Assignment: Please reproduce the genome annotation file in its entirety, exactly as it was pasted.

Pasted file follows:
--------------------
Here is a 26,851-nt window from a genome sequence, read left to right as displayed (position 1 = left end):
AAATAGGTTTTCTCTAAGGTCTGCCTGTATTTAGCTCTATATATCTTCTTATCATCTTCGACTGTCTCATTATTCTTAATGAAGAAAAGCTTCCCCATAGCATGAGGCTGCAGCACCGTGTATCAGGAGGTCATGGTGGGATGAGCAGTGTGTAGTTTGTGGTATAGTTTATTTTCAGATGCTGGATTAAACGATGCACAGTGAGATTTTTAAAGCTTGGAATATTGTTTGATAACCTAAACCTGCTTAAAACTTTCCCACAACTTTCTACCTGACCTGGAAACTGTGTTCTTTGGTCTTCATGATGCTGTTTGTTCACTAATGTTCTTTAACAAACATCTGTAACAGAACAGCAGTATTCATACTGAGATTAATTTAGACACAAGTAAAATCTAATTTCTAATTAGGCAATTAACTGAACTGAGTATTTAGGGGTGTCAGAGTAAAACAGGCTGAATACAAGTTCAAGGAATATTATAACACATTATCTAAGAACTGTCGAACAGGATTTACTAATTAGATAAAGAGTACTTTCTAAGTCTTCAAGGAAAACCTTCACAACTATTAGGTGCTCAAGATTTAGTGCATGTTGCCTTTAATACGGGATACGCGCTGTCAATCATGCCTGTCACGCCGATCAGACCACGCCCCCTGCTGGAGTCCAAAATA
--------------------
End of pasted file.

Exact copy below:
Here is a 26,851-nt window from a genome sequence, read left to right as displayed (position 1 = left end):
AAATAGGTTTTCTCTAAGGTCTGCCTGTATTTAGCTCTATATATCTTCTTATCATCTTCGACTGTCTCATTATTCTTAATGAAGAAAAGCTTCCCCATAGCATGAGGCTGCAGCACCGTGTATCAGGAGGTCATGGTGGGATGAGCAGTGTGTAGTTTGTGGTATAGTTTATTTTCAGATGCTGGATTAAACGATGCACAGTGAGATTTTTAAAGCTTGGAATATTGTTTGATAACCTAAACCTGCTTAAAACTTTCCCACAACTTTCTACCTGACCTGGAAACTGTGTTCTTTGGTCTTCATGATGCTGTTTGTTCACTAATGTTCTTTAACAAACATCTGTAACAGAACAGCAGTATTCATACTGAGATTAATTTAGACACAAGTAAAATCTAATTTCTAATTAGGCAATTAACTGAACTGAGTATTTAGGGGTGTCAGAGTAAAACAGGCTGAATACAAGTTCAAGGAATATTATAACACATTATCTAAGAACTGTCGAACAGGATTTACTAATTAGATAAAGAGTACTTTCTAAGTCTTCAAGGAAAACCTTCACAACTATTAGGTGCTCAAGATTTAGTGCATGTTGCCTTTAATACGGGATACGCGCTGTCAATCATGCCTGTCACGCCGATCAGACCACGCCCCCTGCTGGAGTCCAAAATA